GolfWRX: The 2023 PGA Championship will be the 4th at Oak Hill’s East course, but it will be unlike the previous three. How did the course play, from your acquired knowledge, for those first three championships?
Corcoran: I can’t really speak to the 1980 Championship; however, I have a considerable knowledge of how the East Course played for the ’03 and ’13 PGA Championships. In ’03 the East Course went through a renovation performed by Tom Fazio/Tom Marzolf, where all of the bunkers were renovated and relocated to areas where they would affect playability of the professional golfer. Additionally, a considerable amount of length was added to the East Course prior to the ’03 Championship. The Fazio/Marzolf renovation had a significant impact on the playability of the East Course, and it proved difficult to the tour professional of the time. Ten years later in ’13 we held the championship again, and the course was essentially the same as it was in ’03. We didn’t really add any length or adjust any bunkers, however the tour professionals’ game had adjusted and improved significantly in that same 10-year period. In 2013, we had significant rainfall during the week, which softened the golf course, and the scoring for the event reflected the softer, easier conditions.
GolfWRX: Andrew Green’s 2019 restoration returned much of the course to its architectural roots. What will stand out most for those who have attended or competed in prior championships?
Corcoran: If I were to venture a guess that the most noticeable aspect for many individuals will be the reduction in the amount of trees on the East Course. We have been reducing the amount of trees on the East Course for 20+ years, however during the renovation we hit a point where the value of the tree removal hit a critical point where the vistas and views throughout the East Course were impacted in a way that allowed much more enjoyment of the property and its features. For the competitors, I believe they will also notice the severity of the Andrew’s bunker style combined with the ability to take the pin position out to the extremities of the greens. There will be many more pin locations in 2023 that will have a very close proximity to the hazards.
GolfWRX: Speaking of restorations, how was the Oak Hill grounds crew involved in the East Course’s return to its legacy?
Corcoran: The grounds crew was involved in every aspect of the renovation and worked directly with Andrew Green and LaBar Golf Renovations to ensure the product that was produced on the East Course was representative of Oak Hill and the legacy of the East Course.

GolfWRX: Tell us a bit about the re-invention of the fifth hole. What sort of hole did it replace, and how does it join itself to the course’s Donald Ross roots?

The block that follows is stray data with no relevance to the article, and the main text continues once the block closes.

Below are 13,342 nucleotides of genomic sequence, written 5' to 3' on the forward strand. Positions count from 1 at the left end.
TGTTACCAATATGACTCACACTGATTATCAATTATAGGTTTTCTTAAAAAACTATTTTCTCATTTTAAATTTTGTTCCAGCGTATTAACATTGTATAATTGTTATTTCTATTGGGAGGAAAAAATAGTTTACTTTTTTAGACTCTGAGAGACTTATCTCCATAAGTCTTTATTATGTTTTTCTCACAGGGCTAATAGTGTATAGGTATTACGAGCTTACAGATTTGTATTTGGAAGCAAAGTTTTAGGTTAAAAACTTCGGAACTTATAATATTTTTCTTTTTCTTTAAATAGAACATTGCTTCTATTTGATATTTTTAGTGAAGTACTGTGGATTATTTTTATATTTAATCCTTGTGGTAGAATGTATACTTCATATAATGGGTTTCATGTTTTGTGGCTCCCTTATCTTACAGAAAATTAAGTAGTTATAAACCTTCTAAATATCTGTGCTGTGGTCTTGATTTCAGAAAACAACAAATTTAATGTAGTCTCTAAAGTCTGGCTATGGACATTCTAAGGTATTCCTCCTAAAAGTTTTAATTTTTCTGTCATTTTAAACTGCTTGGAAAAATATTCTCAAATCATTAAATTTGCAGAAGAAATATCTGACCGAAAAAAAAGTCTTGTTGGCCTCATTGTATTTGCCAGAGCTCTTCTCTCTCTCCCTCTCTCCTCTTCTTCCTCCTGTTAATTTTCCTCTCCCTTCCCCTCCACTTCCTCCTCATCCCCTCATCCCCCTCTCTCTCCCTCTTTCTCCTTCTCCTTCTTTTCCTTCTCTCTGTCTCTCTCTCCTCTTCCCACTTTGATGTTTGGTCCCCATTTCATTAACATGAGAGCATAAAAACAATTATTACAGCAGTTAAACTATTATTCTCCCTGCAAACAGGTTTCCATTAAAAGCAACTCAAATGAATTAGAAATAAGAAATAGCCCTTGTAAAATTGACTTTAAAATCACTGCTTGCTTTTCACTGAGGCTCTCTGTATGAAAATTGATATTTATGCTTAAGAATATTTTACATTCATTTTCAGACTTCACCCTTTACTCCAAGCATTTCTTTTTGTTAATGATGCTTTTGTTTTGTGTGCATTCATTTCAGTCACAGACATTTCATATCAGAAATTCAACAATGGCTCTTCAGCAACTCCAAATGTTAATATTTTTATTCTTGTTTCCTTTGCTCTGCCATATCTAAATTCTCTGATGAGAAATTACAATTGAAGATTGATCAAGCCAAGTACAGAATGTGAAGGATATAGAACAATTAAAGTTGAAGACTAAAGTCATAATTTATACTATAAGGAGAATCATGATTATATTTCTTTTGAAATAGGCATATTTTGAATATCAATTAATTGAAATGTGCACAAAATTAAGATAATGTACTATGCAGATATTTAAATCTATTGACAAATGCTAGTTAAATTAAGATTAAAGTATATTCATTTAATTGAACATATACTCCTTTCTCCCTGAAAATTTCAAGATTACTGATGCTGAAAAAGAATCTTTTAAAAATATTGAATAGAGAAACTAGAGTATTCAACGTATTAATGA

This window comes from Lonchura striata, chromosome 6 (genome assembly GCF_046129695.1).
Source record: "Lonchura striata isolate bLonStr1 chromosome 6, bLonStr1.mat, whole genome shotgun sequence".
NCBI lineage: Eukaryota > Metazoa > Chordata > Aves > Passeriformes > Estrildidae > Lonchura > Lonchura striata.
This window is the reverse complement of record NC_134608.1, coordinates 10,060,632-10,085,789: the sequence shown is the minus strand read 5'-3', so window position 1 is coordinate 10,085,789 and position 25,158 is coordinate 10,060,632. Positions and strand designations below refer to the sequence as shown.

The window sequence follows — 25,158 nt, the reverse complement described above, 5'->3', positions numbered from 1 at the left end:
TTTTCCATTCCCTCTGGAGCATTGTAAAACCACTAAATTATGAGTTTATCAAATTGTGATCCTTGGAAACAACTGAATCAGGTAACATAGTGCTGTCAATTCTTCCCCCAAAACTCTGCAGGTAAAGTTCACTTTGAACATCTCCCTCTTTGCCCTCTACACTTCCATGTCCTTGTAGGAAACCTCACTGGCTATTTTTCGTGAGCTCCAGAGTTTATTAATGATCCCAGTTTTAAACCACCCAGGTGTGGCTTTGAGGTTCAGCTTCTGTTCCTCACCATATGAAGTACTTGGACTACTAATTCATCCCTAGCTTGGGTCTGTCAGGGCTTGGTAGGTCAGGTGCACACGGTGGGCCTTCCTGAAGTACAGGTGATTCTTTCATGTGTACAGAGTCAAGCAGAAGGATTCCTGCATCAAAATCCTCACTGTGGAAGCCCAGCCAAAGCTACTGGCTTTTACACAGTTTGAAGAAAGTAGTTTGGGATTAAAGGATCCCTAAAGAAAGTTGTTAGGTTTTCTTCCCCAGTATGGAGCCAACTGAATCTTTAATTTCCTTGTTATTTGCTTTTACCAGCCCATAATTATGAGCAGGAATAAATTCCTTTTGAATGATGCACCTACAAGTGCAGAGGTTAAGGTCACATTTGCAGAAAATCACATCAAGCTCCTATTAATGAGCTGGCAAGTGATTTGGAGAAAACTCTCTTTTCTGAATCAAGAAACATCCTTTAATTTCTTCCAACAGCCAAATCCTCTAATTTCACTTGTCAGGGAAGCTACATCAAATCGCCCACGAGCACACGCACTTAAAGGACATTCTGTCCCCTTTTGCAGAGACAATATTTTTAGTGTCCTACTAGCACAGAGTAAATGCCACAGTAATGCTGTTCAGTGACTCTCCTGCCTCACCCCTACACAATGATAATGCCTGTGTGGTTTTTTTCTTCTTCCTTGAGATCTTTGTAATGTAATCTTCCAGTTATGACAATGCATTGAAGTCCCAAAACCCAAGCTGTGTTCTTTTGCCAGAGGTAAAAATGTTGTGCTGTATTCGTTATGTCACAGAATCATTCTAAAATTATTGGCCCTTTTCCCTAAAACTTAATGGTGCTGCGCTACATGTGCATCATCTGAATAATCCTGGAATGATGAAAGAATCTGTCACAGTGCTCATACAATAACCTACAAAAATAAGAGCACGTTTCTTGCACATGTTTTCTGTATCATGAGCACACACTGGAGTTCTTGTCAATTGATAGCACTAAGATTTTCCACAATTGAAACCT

Corcoran: Andrew always indicated that he wasn’t designing anything on the East Course, that we was just taking what Donald Ross had designed and was tweaking it. With regard to our current 5th hole, Andrew drew inspiration from the original 6th hole, which was a classic Donald Ross heavily bunkered par-3. We fortunately had a considerable amount of pictures of this hole, and Andrew utilized them during his design phase. Additionally, Andrew made more than one visit over to our West Course and looked at our 4th hole, which is also a classic heavy bunkered par-3. The difference between our original 6th hole and the new 5th hole that Andrew produced is the location, and this is where the brilliance of Andrew Green came into play. Andrew tucked the new 5th green into the northwest corner of the property and it looks as though it has been there since day #1. To be able to achieve that immediate impact and value, really demonstrated his true genius.
GolfWRX: What will the final two months of preparation (April-May) demand from you and your staff?
Corcoran: I think that Mother Nature will hold the answers to the last 2 month of preparation, however it will be demanding and difficult. I anticipate that the my staff will work a considerable amount of hours, and we will do whatever is necessary to ensure that the playing conditions for the PGA Championship are exemplary.
GolfWRX: The weather for the championship week is anyone’s guess. A cold front came arrived in Tulsa last year, for the 2022 playing at Southern Hills. Ironically, Rochester’s temperatures that weekend were the warmer ones! How does your game plan change for unseasonable (both colder and warmer) weather and temperatures?

Corcoran: Our game plan doesn’t really change at all based upon the temperature. There are inherent agronomic aspects that need to happen to be successful, and some of that depends on the temperature and some of it doesn’t. Our focus is to plan for those aspects that we can control, and have a plan to react to any variables that are throw at us as we prepare.

GolfWRX: What question haven’t I asked, that you would love to answer? Please ask it and answer it. Thank you for your time.